After building trust and community relations with the migrants in Rajol over the past 3 months, we have now gained the confidence to talk to them about more sensitive topics, such as health.  When we first began working in the migrant camp, we feared that they would resist health interventions.  Through interactions with other migrants from Rajasthan, our Director learned that the migrants did not trust the hospitals or allopathic medicine in general.  Although traditional medicine can be effective at times, we were dismayed to hear that they refused vaccinations, instead boiling the hair of certain animals to treat or prevent disease. 

Fortunately however, our recent health survey in Rajol only revealed good news – a willingness of the migrants to seek and accept health care.  The migrants in Rajol do not practice any traditional medicine, and therefore feel very dependent on the chemist (pharmacist) down the road.  Whether for headaches, work injuries, or disease, the migrants accept all drugs recommended by the chemist without question, paying him their hard earned money for ineffective and temporary solutions.  We advised them to go the government hospital instead, where they could see a doctor, receive a diagnosis, and get prescriptions for any necessary medicines.  Although they said they did not trust the government hospital – claiming that the only good hospitals were ones you had to pay money for, the private ones – they agreed to visit the public hospital with me this week.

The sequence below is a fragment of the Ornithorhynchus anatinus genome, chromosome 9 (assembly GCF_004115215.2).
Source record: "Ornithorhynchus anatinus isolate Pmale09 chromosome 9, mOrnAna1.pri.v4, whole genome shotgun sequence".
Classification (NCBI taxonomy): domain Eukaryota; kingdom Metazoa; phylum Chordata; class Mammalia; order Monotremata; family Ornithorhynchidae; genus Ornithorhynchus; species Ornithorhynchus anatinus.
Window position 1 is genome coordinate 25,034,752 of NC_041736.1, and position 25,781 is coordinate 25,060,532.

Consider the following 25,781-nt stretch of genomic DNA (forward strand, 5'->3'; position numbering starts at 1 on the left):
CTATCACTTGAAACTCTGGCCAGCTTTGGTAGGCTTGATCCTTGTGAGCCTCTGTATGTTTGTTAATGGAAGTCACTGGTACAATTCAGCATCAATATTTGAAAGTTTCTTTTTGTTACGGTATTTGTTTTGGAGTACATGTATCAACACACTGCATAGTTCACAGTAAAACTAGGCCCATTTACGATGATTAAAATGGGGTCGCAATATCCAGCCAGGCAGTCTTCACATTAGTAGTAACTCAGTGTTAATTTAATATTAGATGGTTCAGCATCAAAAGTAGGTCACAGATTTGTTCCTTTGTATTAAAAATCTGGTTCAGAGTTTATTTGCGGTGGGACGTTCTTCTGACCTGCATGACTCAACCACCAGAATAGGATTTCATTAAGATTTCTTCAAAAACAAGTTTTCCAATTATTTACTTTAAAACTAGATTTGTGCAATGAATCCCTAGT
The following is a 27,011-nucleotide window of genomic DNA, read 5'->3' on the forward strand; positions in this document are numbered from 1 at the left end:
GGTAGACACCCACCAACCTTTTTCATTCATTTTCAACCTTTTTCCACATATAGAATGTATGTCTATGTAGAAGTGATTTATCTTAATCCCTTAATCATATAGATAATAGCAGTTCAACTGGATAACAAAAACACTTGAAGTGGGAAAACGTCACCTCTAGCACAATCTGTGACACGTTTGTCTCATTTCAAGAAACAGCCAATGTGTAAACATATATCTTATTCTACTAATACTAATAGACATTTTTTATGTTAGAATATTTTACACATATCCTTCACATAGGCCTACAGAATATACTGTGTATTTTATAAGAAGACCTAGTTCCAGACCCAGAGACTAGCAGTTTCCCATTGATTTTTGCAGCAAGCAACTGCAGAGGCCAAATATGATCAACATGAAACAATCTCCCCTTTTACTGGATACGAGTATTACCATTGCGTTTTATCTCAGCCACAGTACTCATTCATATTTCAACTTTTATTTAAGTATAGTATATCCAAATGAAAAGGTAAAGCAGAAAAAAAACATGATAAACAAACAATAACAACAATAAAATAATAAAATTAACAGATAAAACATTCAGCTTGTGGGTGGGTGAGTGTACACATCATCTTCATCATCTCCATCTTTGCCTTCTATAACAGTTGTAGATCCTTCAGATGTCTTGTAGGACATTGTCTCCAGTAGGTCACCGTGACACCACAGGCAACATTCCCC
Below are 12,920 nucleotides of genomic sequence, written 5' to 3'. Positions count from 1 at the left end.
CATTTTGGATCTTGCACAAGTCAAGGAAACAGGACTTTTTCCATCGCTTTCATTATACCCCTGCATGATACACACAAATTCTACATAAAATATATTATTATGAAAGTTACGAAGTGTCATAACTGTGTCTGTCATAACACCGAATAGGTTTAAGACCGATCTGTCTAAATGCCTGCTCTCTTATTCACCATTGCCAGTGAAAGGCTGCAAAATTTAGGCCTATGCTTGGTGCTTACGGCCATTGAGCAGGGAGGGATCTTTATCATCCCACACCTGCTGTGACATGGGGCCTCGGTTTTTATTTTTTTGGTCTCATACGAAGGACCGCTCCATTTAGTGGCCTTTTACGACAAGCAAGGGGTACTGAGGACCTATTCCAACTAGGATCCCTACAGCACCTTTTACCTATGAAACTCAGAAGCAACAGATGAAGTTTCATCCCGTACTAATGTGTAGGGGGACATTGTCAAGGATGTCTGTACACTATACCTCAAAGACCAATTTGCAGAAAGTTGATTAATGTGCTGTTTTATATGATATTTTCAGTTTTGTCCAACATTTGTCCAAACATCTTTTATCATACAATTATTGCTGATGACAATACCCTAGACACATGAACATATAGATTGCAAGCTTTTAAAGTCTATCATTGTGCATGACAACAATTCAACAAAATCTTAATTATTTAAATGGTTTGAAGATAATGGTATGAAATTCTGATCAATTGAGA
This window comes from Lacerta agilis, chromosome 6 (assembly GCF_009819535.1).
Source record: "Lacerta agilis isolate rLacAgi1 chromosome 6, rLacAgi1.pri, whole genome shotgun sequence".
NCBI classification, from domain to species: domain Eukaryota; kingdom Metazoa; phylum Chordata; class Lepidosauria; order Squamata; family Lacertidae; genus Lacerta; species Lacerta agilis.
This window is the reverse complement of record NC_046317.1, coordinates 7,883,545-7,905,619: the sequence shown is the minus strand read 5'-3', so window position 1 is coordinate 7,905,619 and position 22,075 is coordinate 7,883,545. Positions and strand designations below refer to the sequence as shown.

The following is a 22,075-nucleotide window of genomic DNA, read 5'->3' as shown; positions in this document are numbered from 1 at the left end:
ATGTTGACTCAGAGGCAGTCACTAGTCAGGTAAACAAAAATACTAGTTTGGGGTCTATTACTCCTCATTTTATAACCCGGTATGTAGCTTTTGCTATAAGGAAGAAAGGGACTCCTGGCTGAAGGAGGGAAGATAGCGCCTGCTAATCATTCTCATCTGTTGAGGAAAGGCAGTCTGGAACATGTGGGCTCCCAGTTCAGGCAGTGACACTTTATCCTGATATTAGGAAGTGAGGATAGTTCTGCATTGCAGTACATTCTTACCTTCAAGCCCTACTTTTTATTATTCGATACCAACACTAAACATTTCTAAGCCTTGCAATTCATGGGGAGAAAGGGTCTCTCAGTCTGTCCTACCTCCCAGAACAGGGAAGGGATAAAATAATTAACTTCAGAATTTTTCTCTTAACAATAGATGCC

A few days ago, I went to the government hospital in Dharamshala with the village leader, his wife, and their son, Rajesh, an adorable 9 year-old boy with Down’s syndrome.  After a very long day waiting for and speaking with doctors, we left the hospital feeling successful – diagnostic tests scheduled for next week.  We are unsure what solutions we will find for Rajesh at this hospital, but this is a great first step in their pursuit for health care.  Through this visit and subsequent visits, I am hoping to show the migrants that the government hospitals are accessible, affordable, and trustworthy.  And we are hoping that this will result in continued use of hospital services, instead of blind obedience to a money-hungry chemist.  In the end, our influence as MCE and health interns could result in a healthier, more financially empowered community. 


With the pediatrician

Outside the hospital

Betsy Hinchey, United States
Rural HealthCARE Project Manager
March – July 2013

Monday, 8 July 2013

Nutrition Workshop with the Paro Community!